This map is a part of the “Two Kilo of Duranda” project that started in January 2022 and continued into its third season in September 2023. The idea behind it is to share diary entries from witnesses of the Leningrad siege. These entries are posted on a Telegram channel with an 82-year time gap from when they were actually written.

During the first season, when the war in Ukraine began, there were doubts about whether to continue posting these diary notes. However, it turned out to be a valuable initiative. Many people found comfort in reading about the experiences of those who lived through the blockade. It helped them deal with collective trauma, allowed for deep reflection, and sometimes even gave them hope.

Deadly times diaries map

After two seasons of the Telegram channel, the creators decided to take the project to a more practical level. They made this interactive map, which features specific places in the city mentioned in the diary entries. This way, readers can connect with the topic on a spatial level. People in St. Petersburg can use the map to plan walks, and this changes how they see the city. It makes them notice different buildings with their own histories. People who are not in St. Petersburg but have some connection to the city, whether they’ve lived there or visited, can also relate to it through this map. Even those who have never been to the city can explore its history through the stories of its residents.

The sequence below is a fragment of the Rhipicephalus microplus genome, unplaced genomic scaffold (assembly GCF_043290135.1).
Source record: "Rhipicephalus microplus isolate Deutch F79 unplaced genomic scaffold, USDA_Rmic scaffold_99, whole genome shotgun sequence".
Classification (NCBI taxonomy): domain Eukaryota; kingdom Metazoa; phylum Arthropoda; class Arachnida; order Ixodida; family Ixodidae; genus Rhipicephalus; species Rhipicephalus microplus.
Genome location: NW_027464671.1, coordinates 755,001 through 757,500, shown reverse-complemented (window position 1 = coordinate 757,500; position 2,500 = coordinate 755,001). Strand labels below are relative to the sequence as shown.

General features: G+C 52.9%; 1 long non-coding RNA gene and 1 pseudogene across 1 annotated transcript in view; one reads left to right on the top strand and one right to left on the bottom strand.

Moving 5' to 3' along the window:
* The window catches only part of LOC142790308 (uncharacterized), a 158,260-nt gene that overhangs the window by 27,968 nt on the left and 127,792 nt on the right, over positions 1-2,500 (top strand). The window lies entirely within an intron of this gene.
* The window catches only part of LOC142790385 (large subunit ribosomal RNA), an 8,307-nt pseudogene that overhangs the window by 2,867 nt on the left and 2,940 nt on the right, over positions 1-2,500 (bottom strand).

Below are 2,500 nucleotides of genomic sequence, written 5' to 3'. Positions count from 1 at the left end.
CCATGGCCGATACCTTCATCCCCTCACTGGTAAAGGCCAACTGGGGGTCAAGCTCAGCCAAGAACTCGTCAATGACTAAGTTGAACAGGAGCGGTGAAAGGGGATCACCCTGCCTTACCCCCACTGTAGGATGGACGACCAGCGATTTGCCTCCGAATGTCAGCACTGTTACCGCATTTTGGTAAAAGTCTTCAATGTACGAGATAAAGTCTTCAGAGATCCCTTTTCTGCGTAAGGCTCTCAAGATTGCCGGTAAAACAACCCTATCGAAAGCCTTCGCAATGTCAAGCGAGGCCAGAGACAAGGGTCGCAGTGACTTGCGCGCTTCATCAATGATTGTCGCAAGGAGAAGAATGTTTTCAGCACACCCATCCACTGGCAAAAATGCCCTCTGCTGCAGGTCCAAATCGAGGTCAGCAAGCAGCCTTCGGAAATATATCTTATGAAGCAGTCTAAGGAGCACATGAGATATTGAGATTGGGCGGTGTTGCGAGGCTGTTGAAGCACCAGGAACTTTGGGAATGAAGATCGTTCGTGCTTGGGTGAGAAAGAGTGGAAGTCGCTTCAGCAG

Reading these diaries exposes people to a set of facts that sometimes challenge ethical standards. It shows how individuals can act both compassionately and inhumanely under extreme conditions. However, every such experience is important.

The project creators consider themselves as collectors and conveyors of information. Their main goal is to highlight the tragedy and preserve the memories of ordinary people. The people chosen for the Telegram channel may have different perspectives, but sharing them is crucial because it helps counter official narratives and provides an alternative to various types of propaganda, including how the modern propaganda portrays the blockade.

In the picture you can see the way we exhibited the digital map during the exhibition in Berlin. There is a printed old map of Leningrad on the wall. The exhibit is shown with the help of touch-screen. There is a big wooden box with the screen in the middle. By touching certain buttons the visitors could filter the contents of the map and read diary entries. In from of the touch screen there is a chair. The is a mild warm light on the background.